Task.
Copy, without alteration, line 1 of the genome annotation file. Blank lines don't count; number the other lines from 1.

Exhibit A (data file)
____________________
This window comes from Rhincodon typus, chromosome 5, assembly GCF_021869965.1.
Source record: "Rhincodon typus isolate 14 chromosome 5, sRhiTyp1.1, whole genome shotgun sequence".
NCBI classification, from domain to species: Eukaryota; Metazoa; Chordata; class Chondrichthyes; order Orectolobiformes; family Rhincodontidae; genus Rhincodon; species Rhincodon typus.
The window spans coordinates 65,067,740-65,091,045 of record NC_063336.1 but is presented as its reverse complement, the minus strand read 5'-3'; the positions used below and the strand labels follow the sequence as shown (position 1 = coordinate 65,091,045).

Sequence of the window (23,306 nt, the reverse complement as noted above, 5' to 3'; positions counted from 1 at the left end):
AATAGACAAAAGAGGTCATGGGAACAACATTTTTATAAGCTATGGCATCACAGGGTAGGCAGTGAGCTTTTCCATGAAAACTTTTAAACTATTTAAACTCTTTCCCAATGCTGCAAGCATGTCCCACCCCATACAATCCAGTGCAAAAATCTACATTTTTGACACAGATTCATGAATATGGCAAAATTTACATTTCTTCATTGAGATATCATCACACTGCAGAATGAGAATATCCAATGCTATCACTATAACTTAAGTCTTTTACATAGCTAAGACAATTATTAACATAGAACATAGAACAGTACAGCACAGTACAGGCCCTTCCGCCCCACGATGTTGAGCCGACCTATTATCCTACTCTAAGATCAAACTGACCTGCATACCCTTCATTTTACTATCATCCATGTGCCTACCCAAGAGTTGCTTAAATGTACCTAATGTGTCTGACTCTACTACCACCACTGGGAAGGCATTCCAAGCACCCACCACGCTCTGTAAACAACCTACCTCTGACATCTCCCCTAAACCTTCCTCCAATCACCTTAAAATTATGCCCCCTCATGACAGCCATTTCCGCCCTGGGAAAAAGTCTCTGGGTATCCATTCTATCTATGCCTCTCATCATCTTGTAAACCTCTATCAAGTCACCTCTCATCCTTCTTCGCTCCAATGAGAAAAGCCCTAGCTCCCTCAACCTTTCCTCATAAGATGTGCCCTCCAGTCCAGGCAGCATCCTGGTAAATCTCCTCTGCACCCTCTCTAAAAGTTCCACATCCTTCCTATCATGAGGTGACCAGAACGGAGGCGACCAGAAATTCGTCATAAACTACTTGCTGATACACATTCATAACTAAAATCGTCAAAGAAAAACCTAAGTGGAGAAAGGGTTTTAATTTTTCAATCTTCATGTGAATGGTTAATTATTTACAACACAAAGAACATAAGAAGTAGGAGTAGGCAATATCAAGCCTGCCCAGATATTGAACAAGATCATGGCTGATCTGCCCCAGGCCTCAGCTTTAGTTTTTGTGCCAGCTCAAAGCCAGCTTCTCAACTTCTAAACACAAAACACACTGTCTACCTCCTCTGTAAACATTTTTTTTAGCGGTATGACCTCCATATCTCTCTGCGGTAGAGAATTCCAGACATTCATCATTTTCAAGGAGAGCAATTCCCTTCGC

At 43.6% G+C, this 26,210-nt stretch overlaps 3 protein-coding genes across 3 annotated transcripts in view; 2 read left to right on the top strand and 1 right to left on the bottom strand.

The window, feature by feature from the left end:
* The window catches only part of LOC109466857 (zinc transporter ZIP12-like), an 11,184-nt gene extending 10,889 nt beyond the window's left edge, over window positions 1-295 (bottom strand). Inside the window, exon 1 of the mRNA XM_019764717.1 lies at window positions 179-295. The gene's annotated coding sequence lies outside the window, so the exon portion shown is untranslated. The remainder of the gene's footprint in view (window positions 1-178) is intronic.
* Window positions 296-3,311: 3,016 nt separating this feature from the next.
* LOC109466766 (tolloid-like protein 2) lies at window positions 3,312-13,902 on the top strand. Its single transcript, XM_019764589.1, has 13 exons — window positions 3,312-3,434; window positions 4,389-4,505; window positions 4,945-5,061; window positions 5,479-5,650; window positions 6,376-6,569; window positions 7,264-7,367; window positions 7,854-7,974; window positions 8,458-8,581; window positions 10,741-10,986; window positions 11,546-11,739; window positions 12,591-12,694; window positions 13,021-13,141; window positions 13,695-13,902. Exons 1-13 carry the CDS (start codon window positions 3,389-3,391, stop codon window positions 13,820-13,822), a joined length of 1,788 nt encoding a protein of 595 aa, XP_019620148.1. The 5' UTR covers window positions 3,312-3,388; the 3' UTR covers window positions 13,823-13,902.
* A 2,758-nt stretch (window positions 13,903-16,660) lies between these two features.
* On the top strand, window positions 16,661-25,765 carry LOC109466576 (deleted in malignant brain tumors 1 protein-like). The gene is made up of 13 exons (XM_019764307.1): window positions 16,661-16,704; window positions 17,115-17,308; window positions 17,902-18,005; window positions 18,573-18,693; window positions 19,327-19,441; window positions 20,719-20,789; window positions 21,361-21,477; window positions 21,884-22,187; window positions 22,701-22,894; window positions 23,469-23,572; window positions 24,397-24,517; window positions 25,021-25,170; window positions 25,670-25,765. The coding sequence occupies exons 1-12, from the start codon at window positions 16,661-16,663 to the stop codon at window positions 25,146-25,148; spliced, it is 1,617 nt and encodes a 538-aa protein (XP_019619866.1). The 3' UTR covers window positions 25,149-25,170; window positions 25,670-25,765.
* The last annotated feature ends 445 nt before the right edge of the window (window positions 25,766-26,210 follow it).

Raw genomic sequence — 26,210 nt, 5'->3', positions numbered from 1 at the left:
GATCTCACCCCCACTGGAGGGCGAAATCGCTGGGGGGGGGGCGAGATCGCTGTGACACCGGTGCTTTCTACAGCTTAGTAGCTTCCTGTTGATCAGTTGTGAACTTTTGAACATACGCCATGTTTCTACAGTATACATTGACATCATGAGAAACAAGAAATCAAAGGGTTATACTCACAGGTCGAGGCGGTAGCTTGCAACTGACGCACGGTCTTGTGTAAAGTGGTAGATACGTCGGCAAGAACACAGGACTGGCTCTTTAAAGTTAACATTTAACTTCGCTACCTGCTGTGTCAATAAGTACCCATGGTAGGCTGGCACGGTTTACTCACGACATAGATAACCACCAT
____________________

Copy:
This window comes from Rhincodon typus, chromosome 5, assembly GCF_021869965.1.